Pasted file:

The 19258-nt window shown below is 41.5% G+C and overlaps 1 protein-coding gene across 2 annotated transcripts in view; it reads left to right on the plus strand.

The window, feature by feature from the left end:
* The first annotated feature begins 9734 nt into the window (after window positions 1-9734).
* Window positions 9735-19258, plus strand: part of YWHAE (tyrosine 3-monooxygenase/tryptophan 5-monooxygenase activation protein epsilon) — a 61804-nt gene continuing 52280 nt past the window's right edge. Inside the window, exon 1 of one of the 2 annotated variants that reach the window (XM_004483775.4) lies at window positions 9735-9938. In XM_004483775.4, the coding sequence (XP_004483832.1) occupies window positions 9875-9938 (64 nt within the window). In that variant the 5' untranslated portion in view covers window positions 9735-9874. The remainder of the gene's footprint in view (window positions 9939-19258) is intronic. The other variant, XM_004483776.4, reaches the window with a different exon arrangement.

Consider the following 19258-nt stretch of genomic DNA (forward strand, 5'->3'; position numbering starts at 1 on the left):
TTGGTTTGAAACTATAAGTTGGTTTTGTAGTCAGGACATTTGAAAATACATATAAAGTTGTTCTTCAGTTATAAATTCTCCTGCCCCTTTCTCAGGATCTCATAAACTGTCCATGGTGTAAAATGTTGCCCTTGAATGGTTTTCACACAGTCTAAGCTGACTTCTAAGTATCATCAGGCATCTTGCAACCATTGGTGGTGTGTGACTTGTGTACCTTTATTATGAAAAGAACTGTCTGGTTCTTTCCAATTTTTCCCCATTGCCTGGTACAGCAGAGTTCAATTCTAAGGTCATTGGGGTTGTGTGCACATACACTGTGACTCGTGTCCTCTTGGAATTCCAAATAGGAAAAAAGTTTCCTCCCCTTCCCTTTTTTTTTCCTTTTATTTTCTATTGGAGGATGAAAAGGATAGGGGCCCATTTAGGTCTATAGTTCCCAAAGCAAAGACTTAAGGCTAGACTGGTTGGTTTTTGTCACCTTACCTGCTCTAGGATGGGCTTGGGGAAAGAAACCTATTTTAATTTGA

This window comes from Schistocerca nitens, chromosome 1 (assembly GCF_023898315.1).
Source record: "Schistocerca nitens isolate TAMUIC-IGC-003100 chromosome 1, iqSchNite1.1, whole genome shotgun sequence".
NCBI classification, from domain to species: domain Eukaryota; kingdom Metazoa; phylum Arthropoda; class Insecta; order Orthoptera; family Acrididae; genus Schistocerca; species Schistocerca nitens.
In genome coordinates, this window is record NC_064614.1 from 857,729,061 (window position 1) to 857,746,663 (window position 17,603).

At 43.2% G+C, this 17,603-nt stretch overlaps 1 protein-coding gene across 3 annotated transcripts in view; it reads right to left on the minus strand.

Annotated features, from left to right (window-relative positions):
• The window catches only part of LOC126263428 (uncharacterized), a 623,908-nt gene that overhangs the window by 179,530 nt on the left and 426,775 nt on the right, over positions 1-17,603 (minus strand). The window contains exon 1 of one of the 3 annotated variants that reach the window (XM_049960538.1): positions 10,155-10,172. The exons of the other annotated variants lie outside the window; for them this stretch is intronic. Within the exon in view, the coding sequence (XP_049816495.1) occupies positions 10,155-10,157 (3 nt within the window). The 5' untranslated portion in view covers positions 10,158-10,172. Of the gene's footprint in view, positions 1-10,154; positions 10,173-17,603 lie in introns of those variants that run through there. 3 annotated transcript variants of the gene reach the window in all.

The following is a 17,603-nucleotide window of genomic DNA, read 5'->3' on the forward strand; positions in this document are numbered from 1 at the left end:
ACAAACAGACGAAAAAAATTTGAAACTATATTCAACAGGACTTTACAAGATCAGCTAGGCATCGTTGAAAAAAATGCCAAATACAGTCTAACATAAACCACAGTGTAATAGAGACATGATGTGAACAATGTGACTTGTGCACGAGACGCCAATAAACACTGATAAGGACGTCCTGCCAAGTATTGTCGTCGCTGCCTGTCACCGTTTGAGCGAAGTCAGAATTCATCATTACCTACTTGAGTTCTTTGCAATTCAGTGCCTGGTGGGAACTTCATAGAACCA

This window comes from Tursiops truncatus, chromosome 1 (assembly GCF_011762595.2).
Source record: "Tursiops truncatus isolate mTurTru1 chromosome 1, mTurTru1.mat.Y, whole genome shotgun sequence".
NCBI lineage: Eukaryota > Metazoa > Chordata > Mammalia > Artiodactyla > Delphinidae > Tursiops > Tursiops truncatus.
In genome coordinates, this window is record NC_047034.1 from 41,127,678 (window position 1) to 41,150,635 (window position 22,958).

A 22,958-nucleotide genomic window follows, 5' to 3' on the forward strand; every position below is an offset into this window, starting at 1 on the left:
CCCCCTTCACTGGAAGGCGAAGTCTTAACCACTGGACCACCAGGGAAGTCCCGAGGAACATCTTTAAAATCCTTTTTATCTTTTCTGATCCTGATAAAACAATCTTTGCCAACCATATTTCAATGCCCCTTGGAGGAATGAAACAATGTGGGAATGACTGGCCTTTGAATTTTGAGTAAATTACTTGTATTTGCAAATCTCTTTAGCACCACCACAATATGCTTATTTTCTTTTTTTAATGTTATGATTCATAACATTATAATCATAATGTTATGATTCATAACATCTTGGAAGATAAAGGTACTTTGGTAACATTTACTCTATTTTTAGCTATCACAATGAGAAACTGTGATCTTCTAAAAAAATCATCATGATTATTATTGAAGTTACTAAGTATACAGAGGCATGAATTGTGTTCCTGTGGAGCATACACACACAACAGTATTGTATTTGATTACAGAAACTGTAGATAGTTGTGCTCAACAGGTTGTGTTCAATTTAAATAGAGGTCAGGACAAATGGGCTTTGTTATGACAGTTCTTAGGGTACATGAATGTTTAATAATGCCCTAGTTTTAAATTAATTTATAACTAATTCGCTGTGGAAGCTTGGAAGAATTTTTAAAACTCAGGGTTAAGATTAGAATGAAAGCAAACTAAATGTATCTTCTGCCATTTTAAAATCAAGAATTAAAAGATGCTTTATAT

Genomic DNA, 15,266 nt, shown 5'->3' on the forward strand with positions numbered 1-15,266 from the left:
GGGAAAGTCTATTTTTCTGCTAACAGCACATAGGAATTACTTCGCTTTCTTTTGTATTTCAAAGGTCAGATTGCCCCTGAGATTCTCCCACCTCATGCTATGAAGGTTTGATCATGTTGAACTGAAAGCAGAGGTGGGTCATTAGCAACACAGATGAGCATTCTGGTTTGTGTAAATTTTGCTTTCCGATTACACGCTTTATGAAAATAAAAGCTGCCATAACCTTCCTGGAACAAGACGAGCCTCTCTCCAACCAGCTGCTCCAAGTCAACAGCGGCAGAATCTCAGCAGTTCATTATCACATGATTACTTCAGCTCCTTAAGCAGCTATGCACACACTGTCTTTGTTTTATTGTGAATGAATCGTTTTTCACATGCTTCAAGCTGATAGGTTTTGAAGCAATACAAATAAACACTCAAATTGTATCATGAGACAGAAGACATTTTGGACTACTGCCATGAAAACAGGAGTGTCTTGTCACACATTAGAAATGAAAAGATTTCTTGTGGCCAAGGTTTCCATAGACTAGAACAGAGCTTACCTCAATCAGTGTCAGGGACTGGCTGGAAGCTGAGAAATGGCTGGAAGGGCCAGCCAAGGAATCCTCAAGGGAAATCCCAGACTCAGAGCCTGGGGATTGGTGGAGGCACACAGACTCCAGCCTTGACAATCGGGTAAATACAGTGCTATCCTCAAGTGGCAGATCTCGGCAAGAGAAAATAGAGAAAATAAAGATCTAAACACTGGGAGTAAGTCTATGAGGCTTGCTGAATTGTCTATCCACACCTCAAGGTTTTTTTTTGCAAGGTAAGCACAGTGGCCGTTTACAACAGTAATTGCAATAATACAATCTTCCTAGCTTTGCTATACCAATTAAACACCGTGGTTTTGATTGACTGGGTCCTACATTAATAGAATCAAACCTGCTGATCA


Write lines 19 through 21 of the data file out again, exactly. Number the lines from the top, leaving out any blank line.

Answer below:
In genome coordinates, this window is record NC_047034.1 from 41,127,678 (window position 1) to 41,150,635 (window position 22,958).

A 22,958-nucleotide genomic window follows, 5' to 3' on the forward strand; every position below is an offset into this window, starting at 1 on the left:
CCCCCTTCACTGGAAGGCGAAGTCTTAACCACTGGACCACCAGGGAAGTCCCGAGGAACATCTTTAAAATCCTTTTTATCTTTTCTGATCCTGATAAAACAATCTTTGCCAACCATATTTCAATGCCCCTTGGAGGAATGAAACAATGTGGGAATGACTGGCCTTTGAATTTTGAGTAAATTACTTGTATTTGCAAATCTCTTTAGCACCACCACAATATGCTTATTTTCTTTTTTTAATGTTATGATTCATAACATTATAATCATAATGTTATGATTCATAACATCTTGGAAGATAAAGGTACTTTGGTAACATTTACTCTATTTTTAGCTATCACAATGAGAAACTGTGATCTTCTAAAAAAATCATCATGATTATTATTGAAGTTACTAAGTATACAGAGGCATGAATTGTGTTCCTGTGGAGCATACACACACAACAGTATTGTATTTGATTACAGAAACTGTAGATAGTTGTGCTCAACAGGTTGTGTTCAATTTAAATAGAGGTCAGGACAAATGGGCTTTGTTATGACAGTTCTTAGGGTACATGAATGTTTAATAATGCCCTAGTTTTAAATTAATTTATAACTAATTCGCTGTGGAAGCTTGGAAGAATTTTTAAAACTCAGGGTTAAGATTAGAATGAAAGCAAACTAAATGTATCTTCTGCCATTTTAAAATCAAGAATTAAAAGATGCTTTATAT